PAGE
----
Tuesday, February 20, 2018 at 7:30pm
The Smoker: A Brief History of the Stag Film

155 Freeman Street, Brooklyn

Presented with Inpatient Press

Buried Treasure, 1929, 16mm, 7 mins
Unidentified Stag Fragments, 1910s-40s?, 16mm, 15 mins
The Modern Magician, 1930s, 16mm, 7 mins
Half a Man Is Better than None, 1940s?, 16mm, 9 mins
The Hypnotist, 1930s, 16mm, 10 mins
Inside Story of Virginia Dare, 1940s?, 16mm, 5 mins
New York Honeymoon, late 1940s, 16mm, 10 mins
The Apple Knockers and Coke, late 1940s, 16mm, 8 mins
The Masked Bandit, ca. 1960, 16mm, 8 mins

In the popular imagination, the history of pornographic movies begins in the 1970s, with the advent of seminal feature-length theatrical releases like Wakefield Poole’s Boys in the Sand (1971), the Mitchell Brothers’s Behind the Green Door (1972), and Gerard Damiano’s Deep Throat (1972). But in reality, the history of hardcore filmmaking goes back much further, to the earliest days of motion picture technology. From the turn of the twentieth century through the 1960s, anonymously-produced amateur sex films circulated through sub rosa networks in the Americas, Europe and Asia, despite the fact that widespread obscenity laws often made such fare highly illegal. Variously termed stag films or blue movies, these films seem to have been enjoyed exclusively by wealthy buyers at first, with forms of semi-public exhibition emerging soon after. Even before WWI, for example, brothel patrons in the red-light districts of Paris or Buenos Aires might be treated to a few ribald flicks while awaiting their turn.

Later, in North America especially, one finds the informal practice of the so-called “smoker,” wherein a men’s club, fraternity or other such organization might hire a travelling showman to screen selections of pornographic films to a rowdy all-male group. At a smoker, heterosexual desires were somewhat curiously engaged through an erotically-charged, homosocial event. “Before the public surfacing of pornography, viewing a dirty movie was for generations of American males an activity charged with the dual tensions of illegality and personal anxiety,” Al Di Lauro and Gerald Rabkin state in their 1976 history Dirty Movies, written just as stags became overshadowed by big-screen porno chic. “The men who gathered regularly in the American Legion meeting hall or fraternity house club room had to prove to their fellows that they were worthy of participating in the stag ritual. Their sexual ignorance was masked, their private needs socialized through the forced bravado of laughter and collective sexual banter. The raucous display of verbal machismo avoided the embarrassment of individual confrontation with sexual images that were all the more potent because they were forbidden.”

Esthetically, stag films bear little resemblance to post-1970s porn. Most were silent black-and-white one-reelers, made with men and women who would have had little if any prior models for how sex should appear on screen. As feminist film historian Linda Williams puts it in her groundbreaking 1989 study Hard Core, “stag films are, in a word, primitive.” Well into the mid-20th century, stags retained many signature elements of early cinema, like decorative intertitle cards, fixed-camera cinematography, pantomimed acting, and crudely articulated narratives.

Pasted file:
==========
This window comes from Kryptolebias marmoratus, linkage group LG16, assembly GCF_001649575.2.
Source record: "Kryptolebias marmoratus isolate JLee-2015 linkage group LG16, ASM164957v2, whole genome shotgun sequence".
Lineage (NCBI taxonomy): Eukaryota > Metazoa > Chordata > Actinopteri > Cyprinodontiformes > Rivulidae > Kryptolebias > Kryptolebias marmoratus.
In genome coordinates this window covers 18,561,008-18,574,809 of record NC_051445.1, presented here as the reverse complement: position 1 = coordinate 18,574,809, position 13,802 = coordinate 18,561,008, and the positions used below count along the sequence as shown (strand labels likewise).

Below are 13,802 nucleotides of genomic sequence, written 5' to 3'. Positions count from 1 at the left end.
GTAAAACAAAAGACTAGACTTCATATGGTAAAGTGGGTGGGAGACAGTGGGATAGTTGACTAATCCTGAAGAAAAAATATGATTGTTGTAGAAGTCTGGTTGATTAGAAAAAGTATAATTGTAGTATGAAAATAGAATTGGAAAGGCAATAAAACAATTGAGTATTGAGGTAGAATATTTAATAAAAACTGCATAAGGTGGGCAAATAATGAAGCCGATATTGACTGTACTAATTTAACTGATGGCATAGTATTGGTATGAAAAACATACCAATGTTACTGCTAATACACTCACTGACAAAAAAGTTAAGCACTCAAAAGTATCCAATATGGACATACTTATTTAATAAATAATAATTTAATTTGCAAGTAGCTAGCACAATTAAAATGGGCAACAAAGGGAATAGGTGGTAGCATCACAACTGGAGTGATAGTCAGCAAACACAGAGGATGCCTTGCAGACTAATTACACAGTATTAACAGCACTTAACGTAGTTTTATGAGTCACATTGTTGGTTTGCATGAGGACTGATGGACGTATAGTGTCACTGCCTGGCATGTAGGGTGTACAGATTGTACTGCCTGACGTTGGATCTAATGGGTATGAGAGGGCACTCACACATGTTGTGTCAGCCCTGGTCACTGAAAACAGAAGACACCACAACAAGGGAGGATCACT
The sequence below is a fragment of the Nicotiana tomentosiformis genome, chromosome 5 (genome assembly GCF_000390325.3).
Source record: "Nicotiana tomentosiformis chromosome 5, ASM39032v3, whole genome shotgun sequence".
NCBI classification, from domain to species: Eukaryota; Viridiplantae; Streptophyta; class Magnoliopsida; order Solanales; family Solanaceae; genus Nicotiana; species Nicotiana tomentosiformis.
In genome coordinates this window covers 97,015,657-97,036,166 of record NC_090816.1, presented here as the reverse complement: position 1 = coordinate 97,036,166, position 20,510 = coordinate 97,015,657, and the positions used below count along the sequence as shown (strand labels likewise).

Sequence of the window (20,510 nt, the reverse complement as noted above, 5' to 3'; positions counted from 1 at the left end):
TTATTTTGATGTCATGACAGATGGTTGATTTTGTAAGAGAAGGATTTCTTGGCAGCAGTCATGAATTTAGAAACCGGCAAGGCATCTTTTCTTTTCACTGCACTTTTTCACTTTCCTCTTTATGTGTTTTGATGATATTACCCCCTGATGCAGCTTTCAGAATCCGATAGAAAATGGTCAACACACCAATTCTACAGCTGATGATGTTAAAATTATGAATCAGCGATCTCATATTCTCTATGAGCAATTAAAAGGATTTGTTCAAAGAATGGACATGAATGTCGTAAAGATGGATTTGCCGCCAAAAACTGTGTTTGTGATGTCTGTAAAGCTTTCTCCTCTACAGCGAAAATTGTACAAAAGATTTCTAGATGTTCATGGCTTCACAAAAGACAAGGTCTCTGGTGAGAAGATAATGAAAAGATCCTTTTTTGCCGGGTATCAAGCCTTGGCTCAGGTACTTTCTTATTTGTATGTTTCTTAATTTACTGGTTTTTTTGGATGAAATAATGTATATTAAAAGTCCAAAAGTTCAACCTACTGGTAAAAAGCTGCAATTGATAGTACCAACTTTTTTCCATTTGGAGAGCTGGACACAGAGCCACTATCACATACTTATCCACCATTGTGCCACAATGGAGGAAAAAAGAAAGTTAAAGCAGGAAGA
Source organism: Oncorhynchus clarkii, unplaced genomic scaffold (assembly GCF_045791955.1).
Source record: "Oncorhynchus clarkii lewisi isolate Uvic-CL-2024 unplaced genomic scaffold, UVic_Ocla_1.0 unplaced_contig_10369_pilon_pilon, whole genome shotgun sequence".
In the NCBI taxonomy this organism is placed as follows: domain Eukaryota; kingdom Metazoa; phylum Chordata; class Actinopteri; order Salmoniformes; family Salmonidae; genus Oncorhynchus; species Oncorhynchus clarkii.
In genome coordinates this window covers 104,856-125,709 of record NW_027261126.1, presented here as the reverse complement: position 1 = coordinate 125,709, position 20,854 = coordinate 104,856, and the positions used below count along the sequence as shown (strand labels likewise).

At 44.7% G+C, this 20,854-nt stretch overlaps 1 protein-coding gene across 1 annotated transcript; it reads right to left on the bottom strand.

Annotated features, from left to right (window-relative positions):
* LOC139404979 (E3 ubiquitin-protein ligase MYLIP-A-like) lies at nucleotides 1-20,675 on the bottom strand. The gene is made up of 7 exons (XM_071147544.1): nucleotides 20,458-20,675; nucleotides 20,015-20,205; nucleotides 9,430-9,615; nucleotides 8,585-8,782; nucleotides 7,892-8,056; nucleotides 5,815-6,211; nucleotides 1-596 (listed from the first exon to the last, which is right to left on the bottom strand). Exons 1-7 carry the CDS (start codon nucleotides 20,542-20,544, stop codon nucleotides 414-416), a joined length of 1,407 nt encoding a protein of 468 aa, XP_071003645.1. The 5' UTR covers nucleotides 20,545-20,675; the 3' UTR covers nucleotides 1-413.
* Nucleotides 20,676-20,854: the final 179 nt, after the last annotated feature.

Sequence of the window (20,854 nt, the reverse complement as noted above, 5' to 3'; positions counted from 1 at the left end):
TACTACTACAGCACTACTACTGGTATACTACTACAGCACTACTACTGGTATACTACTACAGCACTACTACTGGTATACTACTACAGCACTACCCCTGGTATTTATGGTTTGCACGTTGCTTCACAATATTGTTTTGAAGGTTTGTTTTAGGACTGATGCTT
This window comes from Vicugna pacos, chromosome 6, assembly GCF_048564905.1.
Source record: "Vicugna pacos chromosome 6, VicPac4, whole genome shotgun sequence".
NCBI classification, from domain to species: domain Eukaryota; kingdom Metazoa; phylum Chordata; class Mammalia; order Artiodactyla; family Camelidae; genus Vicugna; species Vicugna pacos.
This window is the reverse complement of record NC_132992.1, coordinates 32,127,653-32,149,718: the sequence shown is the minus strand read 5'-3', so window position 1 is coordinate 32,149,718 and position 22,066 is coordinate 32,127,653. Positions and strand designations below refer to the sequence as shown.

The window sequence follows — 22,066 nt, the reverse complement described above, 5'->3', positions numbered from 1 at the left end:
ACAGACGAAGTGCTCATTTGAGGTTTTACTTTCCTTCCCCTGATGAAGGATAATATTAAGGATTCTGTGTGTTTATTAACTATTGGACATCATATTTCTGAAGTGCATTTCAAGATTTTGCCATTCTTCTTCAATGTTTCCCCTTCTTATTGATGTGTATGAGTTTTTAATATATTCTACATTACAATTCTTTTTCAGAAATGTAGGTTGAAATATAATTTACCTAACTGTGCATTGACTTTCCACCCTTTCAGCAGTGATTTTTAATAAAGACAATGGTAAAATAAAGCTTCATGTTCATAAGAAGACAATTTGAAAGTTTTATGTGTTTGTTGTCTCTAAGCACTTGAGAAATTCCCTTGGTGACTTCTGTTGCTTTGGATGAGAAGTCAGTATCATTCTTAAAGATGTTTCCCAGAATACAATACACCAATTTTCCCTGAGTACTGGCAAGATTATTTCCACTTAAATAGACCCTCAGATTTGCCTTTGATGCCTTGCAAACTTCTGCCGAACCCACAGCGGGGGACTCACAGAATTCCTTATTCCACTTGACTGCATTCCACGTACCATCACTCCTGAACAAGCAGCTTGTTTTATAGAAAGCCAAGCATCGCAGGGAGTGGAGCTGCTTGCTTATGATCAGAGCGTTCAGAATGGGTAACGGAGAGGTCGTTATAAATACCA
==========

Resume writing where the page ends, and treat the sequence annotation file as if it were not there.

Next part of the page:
For tonight’s presentation, Light Industry and Inpatient Press have assembled a sampler of erotic films from the early 20th century to the early 1960s. The lineup includes notable classics like Buried Treasure, a Fleischer Brothers style animation featuring the flexible Everready Harton, a little man with a detachable penis; The Modern Magician, in which glamorous Blondie Blondell experiences some kinky sleight-of-hand from a handsome prestidigitator; The Hypnotist, wherein the mystical Madame Cyprian prepares for a seance but ends up in a menage-a-trois; and the infamous Apple Knockers and Coke, a nudie loop starring model Arline Hunter, which circulated for years as a fake Marilyn Monroe porn, and was later appropriated by Bruce Conner to make his 1973 film MARILYN TIMES FIVE. The evening is rounded out with girl-on-girl items like the dildonic Half a Man Is Better than None and Inside Story of Virginia Dare, the latter featuring the eponymous 1940s burlesque star and some strikingly expressive camerawork; New York Honeymoon, which parodies the anodyne conventions of home movies until the couple returns to their hotel room; and The Masked Bandit, produced at the dawn of the sexual revolution, starring an impotent criminal whose sexual inabilities are played for yuks. All will be projected silently: in the spirit of smokers past, we encourage attendees to provide their own soundtracks.

Prints courtesy of Albert Steg, The Film-Makers' Cooperative, and an anonymous collector.

Tickets - $8, available at door.

Please note: seating is limited. First-come, first-served. Box office opens at 7pm.